My husband, Tom, came home from work on Friday with a terrible headache. All he could muster were the words to describe his day of people fighting and sending emails back and forth with countless obscenities. He went to bed early.
On Saturday morning he woke up with the headache still lingering and said, “Do you think I should go to yoga?”
“You’ll never regret it,” I said.
And so he went.
Two hours later he returned from class and the words just came. It was something like this:
“This was one of the worst work weeks in a long time. My body was tight and tense all over. In places that I didn’t know could be tight. My head felt like someone had taken a baseball bat to it. I went to yoga at the BYC and everybody was kind. They said, “Hi,” and smiled. The teachers were welcoming and chatting with students and making small jokes at the beginning of class. Everyone felt happy and genuine. I could barely move when class started from the tension in my body, and by the end of it, it had all melted away and I felt back to myself. There is no other place that could have done that for me. Thank you for owning the Beverly Yoga Center. It is a special place.”
For weeks I’ve been sitting at a blank screen waiting for the words to make their way to my computer to reflect on these past 10 years of owning the Beverly Yoga Center.
Tom, who is my beloved husband and has an insider view of the joys and challenges of owning a small business, articulated my deepest wish for people who come to practice yoga at the BYC.
It reminded me of many people’s stories and how the BYC has been a sanctuary at different moments in their lives. The many students who have come for nourishment during a parent’s illness. The pregnant women preparing their bodies for birth. Mothers who come for respite after a demanding day with young children. Those who have come when there was a job loss or as a place to come when feeling overwhelmed by life. Many who come to care for their aging bodies. And the little ones who learn how to breathe and practice tree pose for the first time.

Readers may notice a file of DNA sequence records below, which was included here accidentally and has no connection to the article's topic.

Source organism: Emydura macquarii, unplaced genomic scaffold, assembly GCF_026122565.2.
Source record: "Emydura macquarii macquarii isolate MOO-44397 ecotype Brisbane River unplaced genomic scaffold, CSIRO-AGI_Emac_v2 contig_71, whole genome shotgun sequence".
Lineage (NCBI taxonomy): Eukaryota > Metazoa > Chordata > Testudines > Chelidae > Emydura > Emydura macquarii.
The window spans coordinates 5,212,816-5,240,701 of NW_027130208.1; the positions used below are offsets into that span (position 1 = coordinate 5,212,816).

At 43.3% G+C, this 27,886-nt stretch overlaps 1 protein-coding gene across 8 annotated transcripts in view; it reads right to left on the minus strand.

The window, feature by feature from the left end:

Even during the moments in time when life is going smoothly, it is a place where we can take deep breaths and relax into ourselves. The BYC is a place to welcome our humanity, and to come back to the essence of who we are beneath the accumulation of life.
Celebrating 10 years is a vulnerable and humbling process for me. To consciously draw attention and say, “I am proud. I am happy. Come and celebrate with me,” triggers a vulnerability of being seen in my joy. I use life as my greatest teacher and whenever I come up against resistance or discomfort, it is always a signal that this moment is here to teach me something. So even as uncomfortable as it is to stay with this vulnerability, I am committed to celebrating the BYC this month.
None of this would be possible without the teachers, students and all those around me behind the scenes who unconditionally support and love me.
In looking back on 10 years and in the midst of learning about where I have expectations in life, of people and myself, I was reminded that the BYC began as a simple wish. I wanted to create a space to practice yoga and meditation where I would like to go. I didn’t have grand expectations on what it would lead to or what it would be. It was just a place I knew that I wanted to be. Now, 10 years later, I have a hunch that’s part of its success.
I’ve learned on my journey the past 10 years to trust intention and to let life unfold even when there is uncertainty and the future is unknown. Everything we do is leading us somewhere. The BYC has unfolded these past years as a reflection of our community.
And do you know that the idea of a yoga center in Beverly came right after a meditation session with a group of women who I wholeheartedly hold responsible for it coming to life?
I hope you will join me on Saturday, February 20th at 4:00 pm to celebrate 10 years.